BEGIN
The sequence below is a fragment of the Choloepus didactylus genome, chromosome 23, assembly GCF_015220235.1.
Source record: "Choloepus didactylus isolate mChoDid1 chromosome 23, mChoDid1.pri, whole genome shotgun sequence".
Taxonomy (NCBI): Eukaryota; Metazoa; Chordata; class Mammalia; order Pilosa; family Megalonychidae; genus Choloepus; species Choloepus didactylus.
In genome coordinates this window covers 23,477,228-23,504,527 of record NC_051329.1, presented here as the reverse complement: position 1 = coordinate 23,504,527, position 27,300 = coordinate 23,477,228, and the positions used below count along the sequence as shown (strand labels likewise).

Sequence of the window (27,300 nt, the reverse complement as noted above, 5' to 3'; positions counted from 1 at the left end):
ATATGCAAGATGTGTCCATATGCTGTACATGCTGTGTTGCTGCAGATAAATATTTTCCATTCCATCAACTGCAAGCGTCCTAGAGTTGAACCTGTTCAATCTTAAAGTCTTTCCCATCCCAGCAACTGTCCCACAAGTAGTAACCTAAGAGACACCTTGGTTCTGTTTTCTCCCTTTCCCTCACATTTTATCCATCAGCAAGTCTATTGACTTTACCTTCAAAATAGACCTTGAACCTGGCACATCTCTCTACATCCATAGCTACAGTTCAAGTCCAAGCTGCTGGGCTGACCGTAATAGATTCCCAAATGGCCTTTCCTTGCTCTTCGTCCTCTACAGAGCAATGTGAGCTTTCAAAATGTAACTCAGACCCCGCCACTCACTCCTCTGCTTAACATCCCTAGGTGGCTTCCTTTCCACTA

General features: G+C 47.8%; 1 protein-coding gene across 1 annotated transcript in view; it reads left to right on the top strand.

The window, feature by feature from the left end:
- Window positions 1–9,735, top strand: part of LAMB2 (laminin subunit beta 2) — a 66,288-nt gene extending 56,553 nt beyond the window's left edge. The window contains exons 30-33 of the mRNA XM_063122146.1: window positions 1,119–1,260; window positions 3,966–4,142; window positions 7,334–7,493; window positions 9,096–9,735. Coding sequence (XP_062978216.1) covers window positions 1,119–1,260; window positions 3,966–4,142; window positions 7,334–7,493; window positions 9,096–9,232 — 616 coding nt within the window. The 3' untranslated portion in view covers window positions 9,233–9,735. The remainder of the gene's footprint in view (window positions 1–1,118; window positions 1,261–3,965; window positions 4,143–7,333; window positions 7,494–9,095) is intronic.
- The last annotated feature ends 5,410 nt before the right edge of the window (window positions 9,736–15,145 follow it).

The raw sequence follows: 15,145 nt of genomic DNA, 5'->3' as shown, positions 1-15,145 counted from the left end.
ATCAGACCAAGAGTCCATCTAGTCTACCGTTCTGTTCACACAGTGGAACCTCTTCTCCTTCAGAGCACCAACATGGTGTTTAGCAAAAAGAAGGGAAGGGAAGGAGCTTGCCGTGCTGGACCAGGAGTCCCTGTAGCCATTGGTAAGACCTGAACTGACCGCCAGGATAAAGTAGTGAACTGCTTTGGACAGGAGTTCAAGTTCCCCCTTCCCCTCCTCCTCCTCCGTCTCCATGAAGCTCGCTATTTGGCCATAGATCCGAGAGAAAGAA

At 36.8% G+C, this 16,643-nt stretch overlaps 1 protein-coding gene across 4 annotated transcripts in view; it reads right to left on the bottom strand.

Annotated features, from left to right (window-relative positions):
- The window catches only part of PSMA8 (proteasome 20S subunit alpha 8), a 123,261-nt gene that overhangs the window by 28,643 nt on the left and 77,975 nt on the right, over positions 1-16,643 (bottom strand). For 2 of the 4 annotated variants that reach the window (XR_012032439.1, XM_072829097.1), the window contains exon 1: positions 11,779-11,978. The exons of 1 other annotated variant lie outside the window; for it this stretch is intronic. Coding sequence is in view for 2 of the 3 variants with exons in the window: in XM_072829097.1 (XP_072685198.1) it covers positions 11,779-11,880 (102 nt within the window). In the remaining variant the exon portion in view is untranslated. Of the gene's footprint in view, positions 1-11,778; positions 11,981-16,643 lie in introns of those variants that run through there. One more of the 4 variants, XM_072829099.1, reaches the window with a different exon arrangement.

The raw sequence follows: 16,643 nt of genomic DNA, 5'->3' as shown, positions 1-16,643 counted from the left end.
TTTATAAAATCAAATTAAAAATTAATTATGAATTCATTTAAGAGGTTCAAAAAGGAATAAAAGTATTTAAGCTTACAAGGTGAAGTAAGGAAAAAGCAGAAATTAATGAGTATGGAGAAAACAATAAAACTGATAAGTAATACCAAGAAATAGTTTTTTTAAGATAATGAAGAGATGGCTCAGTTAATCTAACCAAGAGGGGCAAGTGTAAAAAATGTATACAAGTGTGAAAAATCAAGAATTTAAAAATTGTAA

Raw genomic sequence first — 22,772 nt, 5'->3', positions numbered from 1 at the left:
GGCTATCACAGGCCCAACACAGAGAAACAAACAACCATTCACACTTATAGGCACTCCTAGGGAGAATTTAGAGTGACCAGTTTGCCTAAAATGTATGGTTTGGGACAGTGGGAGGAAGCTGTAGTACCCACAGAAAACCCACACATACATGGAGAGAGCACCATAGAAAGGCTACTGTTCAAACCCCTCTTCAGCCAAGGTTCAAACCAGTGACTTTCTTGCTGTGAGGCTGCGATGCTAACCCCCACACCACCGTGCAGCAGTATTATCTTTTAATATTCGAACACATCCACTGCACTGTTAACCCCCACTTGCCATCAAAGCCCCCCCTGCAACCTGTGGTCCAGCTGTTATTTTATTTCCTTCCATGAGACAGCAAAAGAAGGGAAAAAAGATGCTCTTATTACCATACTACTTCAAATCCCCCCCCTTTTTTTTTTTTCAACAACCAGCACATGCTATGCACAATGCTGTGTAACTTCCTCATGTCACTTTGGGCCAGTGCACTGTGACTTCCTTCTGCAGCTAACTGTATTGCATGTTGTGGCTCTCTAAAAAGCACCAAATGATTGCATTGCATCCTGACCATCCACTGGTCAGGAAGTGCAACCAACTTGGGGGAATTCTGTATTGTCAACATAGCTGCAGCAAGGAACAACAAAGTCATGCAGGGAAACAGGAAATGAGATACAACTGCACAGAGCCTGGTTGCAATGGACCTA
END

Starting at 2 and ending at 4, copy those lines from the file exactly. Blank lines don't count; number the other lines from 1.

Source record: "Choloepus didactylus isolate mChoDid1 chromosome 23, mChoDid1.pri, whole genome shotgun sequence".
Taxonomy (NCBI): Eukaryota; Metazoa; Chordata; class Mammalia; order Pilosa; family Megalonychidae; genus Choloepus; species Choloepus didactylus.
In genome coordinates this window covers 23,477,228-23,504,527 of record NC_051329.1, presented here as the reverse complement: position 1 = coordinate 23,504,527, position 27,300 = coordinate 23,477,228, and the positions used below count along the sequence as shown (strand labels likewise).